Answer: Before I start with what the Treasury's position is on shared employees (which is the basis of my answer to Q&A 56), let's talk about what the Treasury's position isn't, namely the proposed regulations to 414(o), not 414(m). I quote from Chapter 5 of my book, Who's the Employer?:
Would the proposed 414(o) regulations have handled shared employees differently?
The proposed §414(o) regulations, withdrawn in 1993, would have given substantially more guidance on how to treat shared employees than we have now. They would have defined shared employees as persons who perform services as an employee for more than one employer at shared business premises or common locations.
However, the proposed regulations would have excluded some people from shared employee treatment. The proposal would have grouped all employees performing one type of function at the shared premises. It would exclude from these groups, with respect to a particular sharing employer, employees who:
Having set up these groups, the proposed regulations asked if the members of a particular group, collectively, perform at least 1,000 hours of service for that employer. If so, they are all shared employees of that employer. If not, none of them are. If, as is typically the case, the employees are shared equally by the sharing employers, all employees in a group would be covered if the total hours of service for the group equals 1,000 times the number of sharing employers.
- Perform at least 1,000 hours of service for that employer;
- Do not perform service for any other sharing employer; and
- Are covered by that employer's plan.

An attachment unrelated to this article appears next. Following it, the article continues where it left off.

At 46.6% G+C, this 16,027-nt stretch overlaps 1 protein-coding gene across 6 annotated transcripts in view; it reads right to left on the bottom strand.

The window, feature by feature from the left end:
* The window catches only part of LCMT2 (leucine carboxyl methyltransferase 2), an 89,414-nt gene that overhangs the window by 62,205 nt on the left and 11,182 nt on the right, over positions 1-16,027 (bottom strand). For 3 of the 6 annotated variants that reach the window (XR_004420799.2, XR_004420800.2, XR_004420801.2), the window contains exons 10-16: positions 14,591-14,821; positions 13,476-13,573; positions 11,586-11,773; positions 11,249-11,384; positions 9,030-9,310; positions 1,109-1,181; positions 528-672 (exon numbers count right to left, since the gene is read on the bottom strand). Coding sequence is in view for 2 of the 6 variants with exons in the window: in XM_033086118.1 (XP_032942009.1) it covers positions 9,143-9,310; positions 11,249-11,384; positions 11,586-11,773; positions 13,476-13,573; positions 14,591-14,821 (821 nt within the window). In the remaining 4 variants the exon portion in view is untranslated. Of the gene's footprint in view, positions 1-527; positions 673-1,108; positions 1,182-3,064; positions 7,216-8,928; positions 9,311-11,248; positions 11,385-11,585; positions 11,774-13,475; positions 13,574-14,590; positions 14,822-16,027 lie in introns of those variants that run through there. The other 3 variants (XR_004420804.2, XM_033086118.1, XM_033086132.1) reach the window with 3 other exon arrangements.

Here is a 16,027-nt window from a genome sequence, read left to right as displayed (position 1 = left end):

Of course, all of this is academic. The proposed regulations were withdrawn in 1993. Those who exclude employees from shared employee treatment based on the proposed regulations do so at their peril. The proposed regulations never said taxpayers could rely on them. Since they were regulations under IRC §414(o), they were not attempts to interpret the existing law, but rather to make law under authority granted by Congress. (See Chapter 15.) The IRS withdrew the regulations, and thereby disavowed their willingness to make them law.
In other words:
Now, given that the proposed regulations are not the law, what is the law. Again, I quote from my book:
- The proposed regulations attempted to state what the law should be, not what it is.
- Taxpayers were never told they could rely on those regulations when they were proposed. You could rely on them only after they were final.
- The Regs were proposed in the Reagan administration and withdrawn in the Clinton administration. Apparently, somebody in the government thought that the law should not be that way.
- It was risky for someone to follow those regulations while they were proposed. It is foolhardy for someone to follow them now that they have been withdrawn 7 years! I know folks who say "But that's the IRS' last word on the subject." No, the last word was "withdrawn."
Revenue Rulings 73-447 and 67-101 held that shared employees were full time employees of all parties sharing them. Both are pre-ERISA rulings, and as such, refer to Code provisions that are now obsolete. However, the logic of those Revenue Rulings is still valid. I add that my current research validates the IRS position from a common law standpoint. See Restatement of Agency, 2d Section 226.
Before ERISA, coverage requirements were based on whether a worker was a "full-time" employee. (ERISA replaced this with the requirement of 1,000 hours of service.) The rulings analyzed a shared employee situation in this light and concluded that the employees were the full-time employees of both employers. As Rev. Rul. 73-447 declared:
Whether the nurses are employed full-time with each corporation is not determined by the amount of services rendered to each. The amount of services rendered to each corporation may vary from day to day. Such variation does not, however, permit classifying the employees as part-time workers. The characteristics of an employee do not change when the efforts of such employee are shared by more than one employer.Unfortunately, these rulings have not been updated for ERISA's new rules. However, following the logic of the rulings, a shared employee is the employee of all employers using him or her. Each sharing employer would credit the employee with his or her full hours of service.